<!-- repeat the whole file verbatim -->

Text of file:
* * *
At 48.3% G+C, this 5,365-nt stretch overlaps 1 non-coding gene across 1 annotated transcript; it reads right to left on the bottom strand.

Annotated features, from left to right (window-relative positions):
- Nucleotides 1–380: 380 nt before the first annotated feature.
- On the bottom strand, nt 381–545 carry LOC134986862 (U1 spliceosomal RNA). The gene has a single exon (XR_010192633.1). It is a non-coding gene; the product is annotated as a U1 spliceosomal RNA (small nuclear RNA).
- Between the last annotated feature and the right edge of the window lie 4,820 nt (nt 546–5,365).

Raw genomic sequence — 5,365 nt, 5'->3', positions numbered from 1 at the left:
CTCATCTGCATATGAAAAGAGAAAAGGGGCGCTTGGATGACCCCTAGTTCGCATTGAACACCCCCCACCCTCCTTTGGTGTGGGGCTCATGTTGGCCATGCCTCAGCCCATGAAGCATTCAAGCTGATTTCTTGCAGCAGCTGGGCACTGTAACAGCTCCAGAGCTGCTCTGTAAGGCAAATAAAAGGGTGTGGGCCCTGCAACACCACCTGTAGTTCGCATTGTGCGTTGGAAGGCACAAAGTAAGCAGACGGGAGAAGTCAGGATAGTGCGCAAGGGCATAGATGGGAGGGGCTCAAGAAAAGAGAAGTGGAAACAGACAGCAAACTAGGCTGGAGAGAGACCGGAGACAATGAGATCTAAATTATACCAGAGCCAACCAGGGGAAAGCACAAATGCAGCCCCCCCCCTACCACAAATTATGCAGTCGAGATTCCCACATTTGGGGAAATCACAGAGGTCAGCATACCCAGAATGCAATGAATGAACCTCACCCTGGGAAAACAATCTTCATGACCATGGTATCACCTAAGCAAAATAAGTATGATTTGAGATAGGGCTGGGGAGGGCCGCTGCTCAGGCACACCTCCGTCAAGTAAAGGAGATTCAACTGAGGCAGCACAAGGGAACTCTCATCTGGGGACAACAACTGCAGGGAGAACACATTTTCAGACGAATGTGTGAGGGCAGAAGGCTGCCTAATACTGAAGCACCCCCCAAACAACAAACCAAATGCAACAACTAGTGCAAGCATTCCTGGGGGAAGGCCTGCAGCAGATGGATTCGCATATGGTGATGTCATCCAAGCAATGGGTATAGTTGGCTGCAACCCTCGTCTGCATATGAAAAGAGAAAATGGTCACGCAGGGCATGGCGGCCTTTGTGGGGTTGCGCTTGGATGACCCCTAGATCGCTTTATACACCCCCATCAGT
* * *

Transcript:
At 48.3% G+C, this 5,365-nt stretch overlaps 1 non-coding gene across 1 annotated transcript; it reads right to left on the bottom strand.

Annotated features, from left to right (window-relative positions):
- Nucleotides 1–380: 380 nt before the first annotated feature.
- On the bottom strand, nt 381–545 carry LOC134986862 (U1 spliceosomal RNA). The gene has a single exon (XR_010192633.1). It is a non-coding gene; the product is annotated as a U1 spliceosomal RNA (small nuclear RNA).
- Between the last annotated feature and the right edge of the window lie 4,820 nt (nt 546–5,365).

Raw genomic sequence — 5,365 nt, 5'->3', positions numbered from 1 at the left:
CTCATCTGCATATGAAAAGAGAAAAGGGGCGCTTGGATGACCCCTAGTTCGCATTGAACACCCCCCACCCTCCTTTGGTGTGGGGCTCATGTTGGCCATGCCTCAGCCCATGAAGCATTCAAGCTGATTTCTTGCAGCAGCTGGGCACTGTAACAGCTCCAGAGCTGCTCTGTAAGGCAAATAAAAGGGTGTGGGCCCTGCAACACCACCTGTAGTTCGCATTGTGCGTTGGAAGGCACAAAGTAAGCAGACGGGAGAAGTCAGGATAGTGCGCAAGGGCATAGATGGGAGGGGCTCAAGAAAAGAGAAGTGGAAACAGACAGCAAACTAGGCTGGAGAGAGACCGGAGACAATGAGATCTAAATTATACCAGAGCCAACCAGGGGAAAGCACAAATGCAGCCCCCCCCCTACCACAAATTATGCAGTCGAGATTCCCACATTTGGGGAAATCACAGAGGTCAGCATACCCAGAATGCAATGAATGAACCTCACCCTGGGAAAACAATCTTCATGACCATGGTATCACCTAAGCAAAATAAGTATGATTTGAGATAGGGCTGGGGAGGGCCGCTGCTCAGGCACACCTCCGTCAAGTAAAGGAGATTCAACTGAGGCAGCACAAGGGAACTCTCATCTGGGGACAACAACTGCAGGGAGAACACATTTTCAGACGAATGTGTGAGGGCAGAAGGCTGCCTAATACTGAAGCACCCCCCAAACAACAAACCAAATGCAACAACTAGTGCAAGCATTCCTGGGGGAAGGCCTGCAGCAGATGGATTCGCATATGGTGATGTCATCCAAGCAATGGGTATAGTTGGCTGCAACCCTCGTCTGCATATGAAAAGAGAAAATGGTCACGCAGGGCATGGCGGCCTTTGTGGGGTTGCGCTTGGATGACCCCTAGATCGCTTTATACACCCCCATCAGT